The holiday season is almost here! If you’re like me, you’ve been keeping an eye out for gifts since October.
I have a big problem in that I want everything I purchase to have the most bang for my buck. In other words, if it doesn’t get used till it breaks, I somehow feel like it wasn’t value for money. I know that’s not always the right way to look at it but it’s been my mindset on most things since probably high school. I really need to balance out this mindset and it’s work in progress.
Anyway. So now that I have to start thinking about what to get my children for Christmas, I figured it’s best to start with an inventory and assessment. What toys do we already have? And how much are they being used and played with? What do we keep on the shelf, keep but take out of rotation, and what do we donate?
Today, I’m starting with a look at our open-ended building toys. Here’s what we have:
- Magformers. (Canada here) This is an awesome toy and I love how our set has these giant cards that Zachary can use as a template to help him build some of the structures. It’s been sitting cold on the shelf for a while, but I think it’s mainly because once the structures are built, you can’t exactly haul them around and play with them. The boys have this thing now where they love building guns and swords and so they’re more likely to use a toy that they can build and then play with it as a pretend gun or sword. However I can see so much STEM potential in the Magformers, so maybe it will end up being on our learning shelf rather than toy shelf.
- Junior Engineers Construction Set. We’ve had this toy since Matthew was only 3 or 4 years old, so it’s going on 7 years strong! It’s been played with by Matthew and cousins, moved across the globe to Canada, and continued to be played with by both my kids since Zachary was only a toddler. I cannot believe how durable this product is. It’s plastic, but it’s some serious plastic. The boys have made everything from catapults to cameras. When Zach was younger, I made a hammering activity using this toy. My favourite feature though is the compartmentalized tote that it comes in — every organized mom’s dream! It’s an older toy, but one that’s definitely worth checking out.
- Klikko. This was a gift from grandma this summer and Zachary was just slightly over 4 years old. His fine motor skills weren’t as developed back then so he often got frustrated with the toy. It was quickly forgotten in the summer, so I kept it away with the intention of bringing it out again in about 6 months or so to see if Zach would be ready for it. Imagine my surprise when he suddenly requested for it about a month ago — it’s like he stored it in his memory to be pulled out when he’s ready (kind of like what I did physically.) Long story short, the toy has been in his room for a month and he loves it. The best part is: I just discovered that you can use it to teach fractions and geometry! Now there’s my bang for buck that I love.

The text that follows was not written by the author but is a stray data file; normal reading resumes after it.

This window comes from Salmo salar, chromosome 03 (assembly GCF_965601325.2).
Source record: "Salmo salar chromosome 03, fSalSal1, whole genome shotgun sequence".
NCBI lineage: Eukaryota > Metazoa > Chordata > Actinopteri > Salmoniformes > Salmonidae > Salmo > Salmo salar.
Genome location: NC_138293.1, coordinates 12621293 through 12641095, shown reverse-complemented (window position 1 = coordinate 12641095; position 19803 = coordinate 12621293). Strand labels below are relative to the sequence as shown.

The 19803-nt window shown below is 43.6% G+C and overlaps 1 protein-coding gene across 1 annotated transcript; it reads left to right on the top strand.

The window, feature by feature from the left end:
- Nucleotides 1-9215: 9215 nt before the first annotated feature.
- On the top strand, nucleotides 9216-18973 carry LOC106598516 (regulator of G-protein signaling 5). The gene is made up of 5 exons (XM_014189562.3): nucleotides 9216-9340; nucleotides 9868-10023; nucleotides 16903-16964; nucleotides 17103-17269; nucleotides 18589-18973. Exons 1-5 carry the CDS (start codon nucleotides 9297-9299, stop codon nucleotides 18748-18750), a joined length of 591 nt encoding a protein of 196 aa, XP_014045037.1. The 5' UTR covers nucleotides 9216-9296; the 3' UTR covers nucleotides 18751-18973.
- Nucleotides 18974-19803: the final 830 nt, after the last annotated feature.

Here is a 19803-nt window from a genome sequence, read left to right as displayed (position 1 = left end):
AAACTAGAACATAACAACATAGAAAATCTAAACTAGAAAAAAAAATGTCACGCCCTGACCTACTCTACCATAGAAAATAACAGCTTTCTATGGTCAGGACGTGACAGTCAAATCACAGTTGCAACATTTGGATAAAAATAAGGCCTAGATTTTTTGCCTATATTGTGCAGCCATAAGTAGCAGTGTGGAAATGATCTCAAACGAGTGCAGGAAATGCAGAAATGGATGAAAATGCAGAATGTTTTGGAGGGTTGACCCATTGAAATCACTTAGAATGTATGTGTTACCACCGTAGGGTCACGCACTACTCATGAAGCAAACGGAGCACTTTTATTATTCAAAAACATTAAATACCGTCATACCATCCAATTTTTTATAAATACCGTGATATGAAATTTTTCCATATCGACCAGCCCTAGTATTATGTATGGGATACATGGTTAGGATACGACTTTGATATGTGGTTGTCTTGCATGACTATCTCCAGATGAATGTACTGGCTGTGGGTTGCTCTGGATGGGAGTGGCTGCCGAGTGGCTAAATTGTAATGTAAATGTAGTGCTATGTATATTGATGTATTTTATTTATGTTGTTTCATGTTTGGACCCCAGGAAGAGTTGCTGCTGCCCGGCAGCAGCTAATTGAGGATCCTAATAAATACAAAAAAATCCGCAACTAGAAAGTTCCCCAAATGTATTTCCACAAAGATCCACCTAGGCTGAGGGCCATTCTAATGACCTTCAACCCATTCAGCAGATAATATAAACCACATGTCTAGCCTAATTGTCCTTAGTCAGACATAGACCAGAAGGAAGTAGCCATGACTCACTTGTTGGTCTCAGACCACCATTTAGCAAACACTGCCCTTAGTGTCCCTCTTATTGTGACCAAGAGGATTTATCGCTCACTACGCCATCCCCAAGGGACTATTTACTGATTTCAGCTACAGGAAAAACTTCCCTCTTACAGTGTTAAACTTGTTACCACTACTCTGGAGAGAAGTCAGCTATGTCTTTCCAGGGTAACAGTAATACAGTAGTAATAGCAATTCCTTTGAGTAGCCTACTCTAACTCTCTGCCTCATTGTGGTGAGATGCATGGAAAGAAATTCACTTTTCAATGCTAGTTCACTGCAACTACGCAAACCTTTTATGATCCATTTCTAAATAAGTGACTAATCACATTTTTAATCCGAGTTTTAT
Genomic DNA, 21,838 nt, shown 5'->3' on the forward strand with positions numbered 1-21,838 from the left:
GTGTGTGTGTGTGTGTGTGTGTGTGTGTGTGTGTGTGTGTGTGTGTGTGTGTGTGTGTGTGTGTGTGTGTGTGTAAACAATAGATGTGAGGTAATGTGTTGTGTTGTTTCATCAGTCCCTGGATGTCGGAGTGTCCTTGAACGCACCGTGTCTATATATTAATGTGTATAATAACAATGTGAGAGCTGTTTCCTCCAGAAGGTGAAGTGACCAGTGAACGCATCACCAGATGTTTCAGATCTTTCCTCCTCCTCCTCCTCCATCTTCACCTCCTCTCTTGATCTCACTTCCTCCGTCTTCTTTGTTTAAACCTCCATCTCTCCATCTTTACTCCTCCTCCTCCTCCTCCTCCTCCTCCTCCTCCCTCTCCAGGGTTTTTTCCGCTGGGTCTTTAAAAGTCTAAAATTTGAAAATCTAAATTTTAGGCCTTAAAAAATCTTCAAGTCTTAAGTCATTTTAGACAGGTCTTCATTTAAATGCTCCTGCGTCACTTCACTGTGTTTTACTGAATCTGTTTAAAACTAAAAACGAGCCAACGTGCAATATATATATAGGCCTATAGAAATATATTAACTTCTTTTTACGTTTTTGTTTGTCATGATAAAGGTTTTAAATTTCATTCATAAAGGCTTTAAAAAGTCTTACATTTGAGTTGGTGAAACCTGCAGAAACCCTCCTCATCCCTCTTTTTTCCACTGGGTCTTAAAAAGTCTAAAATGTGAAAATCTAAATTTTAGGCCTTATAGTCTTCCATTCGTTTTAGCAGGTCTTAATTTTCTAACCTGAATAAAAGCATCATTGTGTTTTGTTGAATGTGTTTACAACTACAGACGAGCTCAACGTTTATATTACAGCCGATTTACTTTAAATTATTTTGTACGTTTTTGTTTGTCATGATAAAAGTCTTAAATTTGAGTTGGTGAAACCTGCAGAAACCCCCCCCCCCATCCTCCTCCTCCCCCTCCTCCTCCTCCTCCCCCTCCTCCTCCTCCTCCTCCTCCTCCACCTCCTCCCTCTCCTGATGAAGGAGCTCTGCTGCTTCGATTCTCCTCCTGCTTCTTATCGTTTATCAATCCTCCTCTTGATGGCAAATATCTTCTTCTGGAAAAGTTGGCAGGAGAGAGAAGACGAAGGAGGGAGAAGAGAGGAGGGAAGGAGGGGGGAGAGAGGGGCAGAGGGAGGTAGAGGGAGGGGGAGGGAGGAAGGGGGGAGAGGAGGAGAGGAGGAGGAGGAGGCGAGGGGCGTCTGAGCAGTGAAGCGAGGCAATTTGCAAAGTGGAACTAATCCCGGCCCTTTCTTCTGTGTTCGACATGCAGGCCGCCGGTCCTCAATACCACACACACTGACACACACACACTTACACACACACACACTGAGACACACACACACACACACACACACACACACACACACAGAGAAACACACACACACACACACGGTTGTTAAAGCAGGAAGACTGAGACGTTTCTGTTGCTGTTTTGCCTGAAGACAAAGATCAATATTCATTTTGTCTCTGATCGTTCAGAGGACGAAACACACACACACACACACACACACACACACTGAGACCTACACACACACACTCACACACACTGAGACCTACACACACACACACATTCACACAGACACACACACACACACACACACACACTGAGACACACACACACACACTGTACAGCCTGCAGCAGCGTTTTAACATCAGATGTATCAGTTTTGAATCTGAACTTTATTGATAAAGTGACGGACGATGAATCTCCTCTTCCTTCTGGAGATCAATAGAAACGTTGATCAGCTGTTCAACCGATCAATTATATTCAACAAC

- Gears. (Canada here) This one goes in and out of season. But it does get picked up and played with voluntarily. The problem with it is that because Zach is in a “creation” phase right now, he has a tendency to want to create a pretend object using this toy. So he assembles it together to make a chair or a building for example. Not that it’s a problem, it’s just that there are other toys better suited for that purpose. This toy has a wonderful logic, reasoning and problem solving aspect to it though, so perhaps it will see more use when Zach is 5 years old.
- Q-ba maze 2.0. (Canada here) This is a marble run toy that was last year’s Christmas gift from our neighbour. Initially I thought it wouldn’t be a hit since we already have a wooden marble run set, however I was wrong. It turns out Zach doesn’t quite favour our wooden marble run because it doesn’t lock in place. It topples easily and frustrates him. The Q-ba maze however, has interlocking pieces and can be built up pretty tall. I have to say that the Hape Quadrilla (Canada here) looks like a pretty awesome alternative — the Wall Street Journal has an article about how these toys teaches kids to code.
- Wooden blocks. (Canada here) Unfortunately these have been abandoned in favour of the other open-ended toys. I still like their educational value though. This is a tough one.
So bottom line for our inventory of open-ended building toys? I would keep the Junior Engineers, Klikko and Q-Ba Maze out on the toy shelf since they are already being played with on an extremely regular basis. I will most probably take the Gears out of rotation for now and reintroduce it next summer. I will also take the Magformers out of rotation, however need to figure out how to incorporate it into our Math shelf as a learning tool.
Unfortunately I think the time has come to donate the Wooden Blocks unless I can figure out how to use it as a learning tool. Ooh … perhaps use it as a Reggio inspired invitation or provocation? 🤔 If you have any ideas, please let me know! What are some of your kid’s favourite open-ended building toys?